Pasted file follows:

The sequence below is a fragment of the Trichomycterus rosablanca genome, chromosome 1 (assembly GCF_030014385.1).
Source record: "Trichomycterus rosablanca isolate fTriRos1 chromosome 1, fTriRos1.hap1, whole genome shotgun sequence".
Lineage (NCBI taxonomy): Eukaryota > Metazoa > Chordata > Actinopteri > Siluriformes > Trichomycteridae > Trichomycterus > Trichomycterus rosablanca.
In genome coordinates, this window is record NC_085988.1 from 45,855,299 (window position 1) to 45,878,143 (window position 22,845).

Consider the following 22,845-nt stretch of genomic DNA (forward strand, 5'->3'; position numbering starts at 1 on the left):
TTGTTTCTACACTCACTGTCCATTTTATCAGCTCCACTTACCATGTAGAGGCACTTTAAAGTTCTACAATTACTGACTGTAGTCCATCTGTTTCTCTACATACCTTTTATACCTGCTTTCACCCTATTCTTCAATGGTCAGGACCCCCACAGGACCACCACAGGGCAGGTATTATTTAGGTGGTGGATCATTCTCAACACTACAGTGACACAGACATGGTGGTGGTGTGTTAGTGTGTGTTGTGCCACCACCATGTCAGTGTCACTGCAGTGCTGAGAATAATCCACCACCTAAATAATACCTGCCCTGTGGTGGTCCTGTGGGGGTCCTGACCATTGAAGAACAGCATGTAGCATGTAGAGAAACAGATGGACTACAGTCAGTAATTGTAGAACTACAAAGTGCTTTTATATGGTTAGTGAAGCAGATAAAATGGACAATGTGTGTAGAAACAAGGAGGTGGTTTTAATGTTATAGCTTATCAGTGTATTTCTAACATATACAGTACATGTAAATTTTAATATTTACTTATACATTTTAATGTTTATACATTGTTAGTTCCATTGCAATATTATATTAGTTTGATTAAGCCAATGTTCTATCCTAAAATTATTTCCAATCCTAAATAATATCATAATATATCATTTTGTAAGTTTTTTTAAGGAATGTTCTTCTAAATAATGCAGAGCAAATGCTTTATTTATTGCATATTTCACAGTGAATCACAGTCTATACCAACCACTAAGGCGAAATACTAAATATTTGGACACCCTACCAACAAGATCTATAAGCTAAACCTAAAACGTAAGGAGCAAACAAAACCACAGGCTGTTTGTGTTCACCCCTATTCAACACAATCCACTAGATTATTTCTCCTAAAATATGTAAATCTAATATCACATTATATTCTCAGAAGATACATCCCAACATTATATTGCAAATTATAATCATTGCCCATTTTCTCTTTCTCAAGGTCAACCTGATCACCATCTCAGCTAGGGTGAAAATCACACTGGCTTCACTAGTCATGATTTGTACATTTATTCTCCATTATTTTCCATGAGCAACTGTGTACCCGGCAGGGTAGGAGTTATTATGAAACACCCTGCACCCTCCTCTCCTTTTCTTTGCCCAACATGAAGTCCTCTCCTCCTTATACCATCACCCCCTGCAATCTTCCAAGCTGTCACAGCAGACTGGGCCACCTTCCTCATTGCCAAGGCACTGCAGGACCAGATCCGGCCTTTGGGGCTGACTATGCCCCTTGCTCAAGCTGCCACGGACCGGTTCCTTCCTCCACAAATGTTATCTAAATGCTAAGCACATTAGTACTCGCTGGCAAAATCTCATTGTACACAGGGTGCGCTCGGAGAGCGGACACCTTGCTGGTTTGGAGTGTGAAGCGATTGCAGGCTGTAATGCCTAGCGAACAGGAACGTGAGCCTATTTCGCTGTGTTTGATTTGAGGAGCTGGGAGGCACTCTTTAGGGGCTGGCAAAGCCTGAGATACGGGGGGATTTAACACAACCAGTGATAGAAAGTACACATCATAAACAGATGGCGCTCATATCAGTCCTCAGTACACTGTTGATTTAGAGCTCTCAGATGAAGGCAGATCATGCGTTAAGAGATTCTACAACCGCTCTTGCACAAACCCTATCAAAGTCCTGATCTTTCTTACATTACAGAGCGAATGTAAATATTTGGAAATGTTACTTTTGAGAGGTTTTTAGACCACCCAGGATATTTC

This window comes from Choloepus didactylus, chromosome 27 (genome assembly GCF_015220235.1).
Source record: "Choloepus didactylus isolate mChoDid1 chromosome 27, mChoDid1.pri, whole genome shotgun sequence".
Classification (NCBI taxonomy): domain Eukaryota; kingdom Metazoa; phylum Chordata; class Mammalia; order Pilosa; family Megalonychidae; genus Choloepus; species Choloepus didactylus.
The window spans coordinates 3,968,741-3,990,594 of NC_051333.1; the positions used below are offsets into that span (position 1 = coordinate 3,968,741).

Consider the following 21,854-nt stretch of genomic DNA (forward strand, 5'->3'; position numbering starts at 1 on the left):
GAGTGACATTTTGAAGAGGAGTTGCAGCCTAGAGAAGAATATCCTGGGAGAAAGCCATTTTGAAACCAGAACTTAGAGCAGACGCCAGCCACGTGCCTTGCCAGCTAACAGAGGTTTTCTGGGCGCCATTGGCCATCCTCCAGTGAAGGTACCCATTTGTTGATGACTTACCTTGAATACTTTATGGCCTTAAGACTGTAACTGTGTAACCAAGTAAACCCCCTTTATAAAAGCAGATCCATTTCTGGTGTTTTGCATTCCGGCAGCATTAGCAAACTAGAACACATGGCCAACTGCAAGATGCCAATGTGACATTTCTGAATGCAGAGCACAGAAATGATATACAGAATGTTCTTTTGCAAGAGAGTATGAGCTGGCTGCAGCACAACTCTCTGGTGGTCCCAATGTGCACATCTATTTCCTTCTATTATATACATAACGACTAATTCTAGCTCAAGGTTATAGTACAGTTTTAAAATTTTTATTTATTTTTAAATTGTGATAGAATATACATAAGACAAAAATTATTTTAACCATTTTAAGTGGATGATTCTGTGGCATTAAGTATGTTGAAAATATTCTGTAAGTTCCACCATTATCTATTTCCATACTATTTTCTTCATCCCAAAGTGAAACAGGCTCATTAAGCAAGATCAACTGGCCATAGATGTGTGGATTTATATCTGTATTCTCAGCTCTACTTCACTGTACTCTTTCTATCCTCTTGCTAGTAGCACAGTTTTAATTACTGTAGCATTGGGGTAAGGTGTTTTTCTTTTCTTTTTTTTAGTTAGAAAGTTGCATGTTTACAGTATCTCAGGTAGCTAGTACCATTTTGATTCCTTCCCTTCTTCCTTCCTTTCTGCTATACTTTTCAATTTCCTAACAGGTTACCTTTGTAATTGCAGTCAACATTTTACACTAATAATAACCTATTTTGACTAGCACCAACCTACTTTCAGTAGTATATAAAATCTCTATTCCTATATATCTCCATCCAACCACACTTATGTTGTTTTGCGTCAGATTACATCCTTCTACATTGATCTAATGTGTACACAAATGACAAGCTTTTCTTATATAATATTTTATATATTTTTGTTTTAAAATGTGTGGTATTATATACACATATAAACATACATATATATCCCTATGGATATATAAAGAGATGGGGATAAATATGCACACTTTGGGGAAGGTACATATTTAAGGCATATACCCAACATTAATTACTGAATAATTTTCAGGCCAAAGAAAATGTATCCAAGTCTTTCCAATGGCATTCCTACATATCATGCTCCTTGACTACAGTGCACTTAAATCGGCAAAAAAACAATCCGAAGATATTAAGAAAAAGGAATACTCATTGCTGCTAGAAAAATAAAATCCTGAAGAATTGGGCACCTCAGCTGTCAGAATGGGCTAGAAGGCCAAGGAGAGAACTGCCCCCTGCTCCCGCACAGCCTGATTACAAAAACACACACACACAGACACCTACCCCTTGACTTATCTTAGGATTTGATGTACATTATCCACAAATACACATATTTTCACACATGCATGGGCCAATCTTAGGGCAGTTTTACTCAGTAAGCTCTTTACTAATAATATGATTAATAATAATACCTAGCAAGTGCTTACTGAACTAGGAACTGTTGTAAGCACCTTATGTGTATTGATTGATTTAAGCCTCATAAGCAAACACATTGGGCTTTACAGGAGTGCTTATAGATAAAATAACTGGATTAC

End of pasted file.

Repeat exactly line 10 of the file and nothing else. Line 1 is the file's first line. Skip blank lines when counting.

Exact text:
The window spans coordinates 3,968,741-3,990,594 of NC_051333.1; the positions used below are offsets into that span (position 1 = coordinate 3,968,741).